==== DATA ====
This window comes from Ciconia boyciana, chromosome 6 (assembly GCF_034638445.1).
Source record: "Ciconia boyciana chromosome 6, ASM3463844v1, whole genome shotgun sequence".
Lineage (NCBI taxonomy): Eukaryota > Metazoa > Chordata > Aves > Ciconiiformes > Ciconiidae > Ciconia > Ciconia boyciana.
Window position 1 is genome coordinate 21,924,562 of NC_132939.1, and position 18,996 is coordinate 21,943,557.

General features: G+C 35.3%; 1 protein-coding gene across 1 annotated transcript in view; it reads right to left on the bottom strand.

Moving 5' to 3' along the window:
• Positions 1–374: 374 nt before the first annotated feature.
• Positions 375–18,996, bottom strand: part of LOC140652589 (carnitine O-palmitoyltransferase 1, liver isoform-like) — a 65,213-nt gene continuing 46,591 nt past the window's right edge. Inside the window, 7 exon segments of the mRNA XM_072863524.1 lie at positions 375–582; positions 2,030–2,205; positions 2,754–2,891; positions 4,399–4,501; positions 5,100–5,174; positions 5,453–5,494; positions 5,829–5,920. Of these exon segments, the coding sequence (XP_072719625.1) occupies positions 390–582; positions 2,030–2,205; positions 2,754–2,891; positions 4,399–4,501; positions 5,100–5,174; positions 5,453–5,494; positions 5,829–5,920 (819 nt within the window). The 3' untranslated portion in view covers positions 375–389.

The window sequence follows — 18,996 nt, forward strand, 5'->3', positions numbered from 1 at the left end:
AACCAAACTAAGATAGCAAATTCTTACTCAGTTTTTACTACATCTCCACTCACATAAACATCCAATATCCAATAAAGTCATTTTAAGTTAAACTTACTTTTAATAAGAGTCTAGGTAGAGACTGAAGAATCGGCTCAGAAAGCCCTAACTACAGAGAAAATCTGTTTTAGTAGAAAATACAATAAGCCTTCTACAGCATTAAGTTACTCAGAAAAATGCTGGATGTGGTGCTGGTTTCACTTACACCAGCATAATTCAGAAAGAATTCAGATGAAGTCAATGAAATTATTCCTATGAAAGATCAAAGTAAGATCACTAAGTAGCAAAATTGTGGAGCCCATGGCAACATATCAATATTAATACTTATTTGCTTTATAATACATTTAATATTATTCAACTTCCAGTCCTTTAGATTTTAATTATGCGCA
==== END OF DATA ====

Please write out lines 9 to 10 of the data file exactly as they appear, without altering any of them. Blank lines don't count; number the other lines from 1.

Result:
The window sequence follows — 18,996 nt, forward strand, 5'->3', positions numbered from 1 at the left end:
AACCAAACTAAGATAGCAAATTCTTACTCAGTTTTTACTACATCTCCACTCACATAAACATCCAATATCCAATAAAGTCATTTTAAGTTAAACTTACTTTTAATAAGAGTCTAGGTAGAGACTGAAGAATCGGCTCAGAAAGCCCTAACTACAGAGAAAATCTGTTTTAGTAGAAAATACAATAAGCCTTCTACAGCATTAAGTTACTCAGAAAAATGCTGGATGTGGTGCTGGTTTCACTTACACCAGCATAATTCAGAAAGAATTCAGATGAAGTCAATGAAATTATTCCTATGAAAGATCAAAGTAAGATCACTAAGTAGCAAAATTGTGGAGCCCATGGCAACATATCAATATTAATACTTATTTGCTTTATAATACATTTAATATTATTCAACTTCCAGTCCTTTAGATTTTAATTATGCGCA